But the investment firm may have good grounds for dissatisfaction. Jeffries has made $79 million over the last three years. Meanwhile, the company’s stock has underperformed the S&P 500 in the last five and is down 30% in the past year. Investors have punished the stock as revenue and earnings have declined. In its last reported quarter, Abercrombie announced that revenue dropped to $1.03 billion from $1.17 billion the year before. The company had a net loss of $15.6 million compared to a profit of $84 million in the same period the year before.
3. Electronic Arts
Leading game maker EA (NASDAQ: EA) has recently hit some serious roadblocks. The company’s highly anticipated SimCity reboot was by all accounts a public relations disaster. The game servers failed to function for nearly a week after the launch, which meant consumers couldn’t play the game for a week after they purchased it. The company eventually offered a free game to anyone who had purchased SimCity in the early days.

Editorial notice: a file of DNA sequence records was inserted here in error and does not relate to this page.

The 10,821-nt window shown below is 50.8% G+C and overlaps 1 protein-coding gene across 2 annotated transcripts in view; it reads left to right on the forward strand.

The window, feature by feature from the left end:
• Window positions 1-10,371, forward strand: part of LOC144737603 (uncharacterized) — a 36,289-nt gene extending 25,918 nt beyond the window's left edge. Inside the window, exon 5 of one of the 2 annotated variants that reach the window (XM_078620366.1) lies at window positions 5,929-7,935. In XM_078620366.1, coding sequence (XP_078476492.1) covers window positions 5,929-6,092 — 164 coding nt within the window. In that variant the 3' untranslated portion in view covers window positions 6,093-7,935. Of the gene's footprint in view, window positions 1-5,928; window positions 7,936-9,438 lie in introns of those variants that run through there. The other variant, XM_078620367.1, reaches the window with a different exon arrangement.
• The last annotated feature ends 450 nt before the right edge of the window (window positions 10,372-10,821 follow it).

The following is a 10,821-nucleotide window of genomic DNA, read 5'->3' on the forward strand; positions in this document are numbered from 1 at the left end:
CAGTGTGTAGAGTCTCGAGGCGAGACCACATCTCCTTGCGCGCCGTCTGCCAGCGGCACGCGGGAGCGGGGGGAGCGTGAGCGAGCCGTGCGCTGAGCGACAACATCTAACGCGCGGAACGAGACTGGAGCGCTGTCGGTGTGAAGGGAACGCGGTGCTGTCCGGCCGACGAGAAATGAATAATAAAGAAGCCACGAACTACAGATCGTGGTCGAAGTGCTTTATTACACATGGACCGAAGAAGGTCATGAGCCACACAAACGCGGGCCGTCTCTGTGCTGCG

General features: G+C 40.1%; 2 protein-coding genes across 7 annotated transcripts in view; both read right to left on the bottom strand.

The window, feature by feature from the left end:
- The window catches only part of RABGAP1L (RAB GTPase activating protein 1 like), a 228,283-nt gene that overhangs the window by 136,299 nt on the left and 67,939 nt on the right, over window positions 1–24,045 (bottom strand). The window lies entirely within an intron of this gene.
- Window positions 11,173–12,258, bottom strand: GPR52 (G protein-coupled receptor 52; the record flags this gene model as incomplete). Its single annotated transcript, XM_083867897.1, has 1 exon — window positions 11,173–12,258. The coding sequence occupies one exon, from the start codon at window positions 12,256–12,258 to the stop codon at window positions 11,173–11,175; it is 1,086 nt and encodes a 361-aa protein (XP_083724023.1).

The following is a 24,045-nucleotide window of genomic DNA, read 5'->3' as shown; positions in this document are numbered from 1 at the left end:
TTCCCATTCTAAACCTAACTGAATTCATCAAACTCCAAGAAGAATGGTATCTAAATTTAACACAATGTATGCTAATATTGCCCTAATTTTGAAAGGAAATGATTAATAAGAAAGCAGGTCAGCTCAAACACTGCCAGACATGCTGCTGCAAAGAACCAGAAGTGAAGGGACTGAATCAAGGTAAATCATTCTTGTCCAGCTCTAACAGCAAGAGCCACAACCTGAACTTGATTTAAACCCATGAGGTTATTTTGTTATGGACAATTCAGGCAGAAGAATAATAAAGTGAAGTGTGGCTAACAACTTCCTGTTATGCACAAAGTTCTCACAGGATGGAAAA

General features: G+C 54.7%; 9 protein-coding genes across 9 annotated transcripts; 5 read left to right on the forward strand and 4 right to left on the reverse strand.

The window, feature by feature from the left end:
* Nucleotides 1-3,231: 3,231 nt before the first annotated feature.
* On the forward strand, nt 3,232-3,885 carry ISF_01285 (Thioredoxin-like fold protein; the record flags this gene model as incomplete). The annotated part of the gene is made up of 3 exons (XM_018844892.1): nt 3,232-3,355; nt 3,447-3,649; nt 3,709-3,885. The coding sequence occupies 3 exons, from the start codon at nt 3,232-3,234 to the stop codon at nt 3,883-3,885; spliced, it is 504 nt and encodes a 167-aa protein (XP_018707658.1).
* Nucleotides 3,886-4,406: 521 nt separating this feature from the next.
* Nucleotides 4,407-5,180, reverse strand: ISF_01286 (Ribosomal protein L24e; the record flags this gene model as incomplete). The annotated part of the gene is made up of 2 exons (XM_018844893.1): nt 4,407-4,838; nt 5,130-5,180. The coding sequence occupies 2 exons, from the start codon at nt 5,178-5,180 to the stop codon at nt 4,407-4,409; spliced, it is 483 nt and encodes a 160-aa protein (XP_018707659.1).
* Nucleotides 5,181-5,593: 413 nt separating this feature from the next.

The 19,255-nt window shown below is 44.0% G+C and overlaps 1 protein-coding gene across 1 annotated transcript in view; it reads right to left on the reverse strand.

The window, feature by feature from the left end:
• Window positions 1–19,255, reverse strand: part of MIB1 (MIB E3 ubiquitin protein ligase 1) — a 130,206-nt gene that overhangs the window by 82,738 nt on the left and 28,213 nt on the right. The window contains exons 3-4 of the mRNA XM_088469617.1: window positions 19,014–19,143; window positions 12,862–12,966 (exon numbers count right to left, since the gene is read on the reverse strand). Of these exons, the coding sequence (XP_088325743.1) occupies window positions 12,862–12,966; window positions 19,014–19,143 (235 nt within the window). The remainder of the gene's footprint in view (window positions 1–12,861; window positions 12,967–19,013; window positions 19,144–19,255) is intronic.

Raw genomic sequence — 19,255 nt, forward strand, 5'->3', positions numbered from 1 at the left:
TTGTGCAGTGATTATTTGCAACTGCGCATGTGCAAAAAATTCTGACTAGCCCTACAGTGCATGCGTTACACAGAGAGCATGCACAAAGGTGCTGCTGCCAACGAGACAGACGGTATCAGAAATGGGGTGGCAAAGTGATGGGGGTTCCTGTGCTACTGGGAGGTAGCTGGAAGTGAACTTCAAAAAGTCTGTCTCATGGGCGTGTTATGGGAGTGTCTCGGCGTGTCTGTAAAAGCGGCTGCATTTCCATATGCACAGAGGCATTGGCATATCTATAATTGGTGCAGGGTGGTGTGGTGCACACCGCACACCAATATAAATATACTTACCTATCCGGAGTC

One of the free games offered was Mass Effect 3, another release that tarnished the company’s brand. Critics and gamers widely criticized the ending of the third installment of this very successful game as unsatisfying. The backlash was so severe that the company eventually released a free alternate ending. And there may be more troubles ahead. EA is having problems with yet another bug-filled launch, the fourth installment of the Battlefield franchise.
On top of this, investors are suing the company for allegedly making misleading statements about the game’s launch and overstating its success. It’s perhaps not surprising then that, once again, The Consumerist labeled EA the “Worst Company in America” last year — the first company ever to earn the dubious distinction two years in a row.
In March, EA CEO John Riccitiello resigned. While company shares have performed relatively well, there is recent cause for concern. Last quarter, the company reported a loss of $273 million.
4. Sears Holdings